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From: Andrew Webber (boost_at_[hidden])
Date: 2007-05-30 12:29:03

I recently set out to evaluate boost::date_time for use in a large
commercial project. I was extremely impressed with the large
feature-set and the obvious depth of thought put into the library.
However, I was a little upset about some small features missing from
day_iterator, month_iterator, and year_iterator. Specifically, I
wished for equality, inequality, post-increment and post-decrement
operators. The inequality operator in particular would add the
ability to use this group of iterators with many of the standard
algorithms such as std::copy.

I'm very new to the boost developers mailing list, so please forgive
me and inform me if I'm breaking protocol in some way here.

I went ahead and implemented the missing iterator operators.
Interestingly, because the design of the iterators, the equality and
inequality operators work between different types of iterators (day,
month or year). I've also added some demo code to test out the new
features. It's definitely not a unit test, but at least you can see
that the operators are working. I've successfully compiled the new
boost::date_time code and demo code under Visual Studio .NET 2003. If
I have time, I will also test the code on gcc 3.4 and gcc 4.0.

Here is a patch file of the changes to boost/date_time/date_iterator.hpp:
Index: C:/My Documents/Code/Code
--- C:/My Documents/Code/Code
(revision 592)
+++ C:/My Documents/Code/Code
(working copy)
@@ -51,6 +51,14 @@
       current_ = current_ + get_neg_offset(current_);
       return *this;
+ bool operator==(const date_itr_base& rhs)
+ {
+ return (current_ == rhs.current_);
+ }
+ bool operator!=(const date_itr_base& rhs)
+ {
+ return !(*this == rhs);
+ }
     virtual duration_type get_offset(const date_type& current) const=0;
     virtual duration_type get_neg_offset(const date_type& current) const=0;
     date_type operator*() {return current_;};
@@ -81,6 +89,20 @@
+ using date_itr_base<date_type>::operator++;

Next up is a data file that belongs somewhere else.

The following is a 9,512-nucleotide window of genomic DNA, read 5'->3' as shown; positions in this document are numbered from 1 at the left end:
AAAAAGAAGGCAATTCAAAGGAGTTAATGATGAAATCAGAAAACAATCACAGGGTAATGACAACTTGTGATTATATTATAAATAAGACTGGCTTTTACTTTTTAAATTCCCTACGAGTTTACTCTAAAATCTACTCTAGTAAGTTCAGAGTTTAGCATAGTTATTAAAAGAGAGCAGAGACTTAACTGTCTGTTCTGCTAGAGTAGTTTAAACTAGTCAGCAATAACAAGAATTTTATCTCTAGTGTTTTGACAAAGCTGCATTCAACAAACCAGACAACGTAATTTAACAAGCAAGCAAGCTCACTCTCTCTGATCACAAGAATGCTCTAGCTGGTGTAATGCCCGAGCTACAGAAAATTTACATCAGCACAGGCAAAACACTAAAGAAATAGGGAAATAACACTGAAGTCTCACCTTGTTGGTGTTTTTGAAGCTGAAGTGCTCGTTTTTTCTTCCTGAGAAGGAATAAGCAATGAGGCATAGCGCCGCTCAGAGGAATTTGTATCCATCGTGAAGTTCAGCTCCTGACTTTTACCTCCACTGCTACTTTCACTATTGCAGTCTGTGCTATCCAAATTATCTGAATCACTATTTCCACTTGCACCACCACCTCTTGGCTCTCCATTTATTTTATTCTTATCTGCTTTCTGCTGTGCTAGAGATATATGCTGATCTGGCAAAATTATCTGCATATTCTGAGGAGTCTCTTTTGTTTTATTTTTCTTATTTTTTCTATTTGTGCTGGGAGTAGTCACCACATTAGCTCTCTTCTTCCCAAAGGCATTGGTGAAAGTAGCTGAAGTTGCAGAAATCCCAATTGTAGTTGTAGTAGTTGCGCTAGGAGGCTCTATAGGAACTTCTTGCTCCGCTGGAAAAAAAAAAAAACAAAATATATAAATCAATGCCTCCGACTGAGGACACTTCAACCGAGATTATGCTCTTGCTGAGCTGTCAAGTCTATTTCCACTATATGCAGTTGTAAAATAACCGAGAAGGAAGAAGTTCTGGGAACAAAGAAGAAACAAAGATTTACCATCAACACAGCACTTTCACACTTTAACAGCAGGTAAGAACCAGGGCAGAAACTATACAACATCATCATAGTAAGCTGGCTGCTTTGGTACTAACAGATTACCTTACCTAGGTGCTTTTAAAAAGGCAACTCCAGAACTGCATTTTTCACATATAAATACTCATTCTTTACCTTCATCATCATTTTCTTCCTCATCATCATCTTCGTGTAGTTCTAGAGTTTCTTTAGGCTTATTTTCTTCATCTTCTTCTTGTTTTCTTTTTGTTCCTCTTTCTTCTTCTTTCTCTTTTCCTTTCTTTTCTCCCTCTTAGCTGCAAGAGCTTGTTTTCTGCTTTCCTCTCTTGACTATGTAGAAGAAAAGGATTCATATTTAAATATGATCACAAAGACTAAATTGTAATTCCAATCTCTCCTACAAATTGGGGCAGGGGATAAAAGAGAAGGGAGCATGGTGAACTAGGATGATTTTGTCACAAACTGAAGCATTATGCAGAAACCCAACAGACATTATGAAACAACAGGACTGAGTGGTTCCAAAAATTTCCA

+ const date_itr operator++(int)
+ {
+ date_itr temp(*this);
+ ++*this;
+ return *temp;
+ }
+ using date_itr_base<date_type>::operator--;
+ const date_itr operator--(int)
+ {
+ date_itr temp(*this);
+ --*this;
+ return *temp;
+ }
     virtual duration_type get_offset(const date_type& current) const

Here is the test code:
void date_time_example()
    boost::gregorian::date today(boost::gregorian::day_clock::universal_day());

    boost::gregorian::day_iterator day1(today);
    boost::gregorian::day_iterator day2(today + boost::gregorian::days(10));
    boost::gregorian::month_iterator month1(today);

    if(day1 == day2)
        std::cout << "day1 and day2 equal\n\n";
        std::cout << "day1 and day2 not equal\n";

    if(day1 == month1)
        std::cout << "day iterator == month iterator\n";
    if(day1 != month1)
        std::cout << "now day iterator != month iterator\n";
    std::cout << "\n";

    boost::gregorian::day_iterator day3(day1);

    std::cout << "day3 and day2 not equal\n";
    std::cout << *day3 << " ";
    std::cout << *day2 << "\n";
    day3 = day2++;
    std::cout << "day3 and day2 after day2 postincrement\n";
    std::cout << *day3 << " ";
    std::cout << *day2 << "\n";
    day3 = day2--;
    std::cout << "day3 and day2 after day2 postdecrement\n";
    std::cout << *day3 << " ";
    std::cout << *day2 << "\n\n";

    std::cout << "Now std::copy works because of != operator\n";
    std::copy(day1, day2,
std::ostream_iterator<boost::gregorian::date>(std::cout, "\n"));

Is this something that may be considered for inclusion in the date_time library?

  Andy Webber

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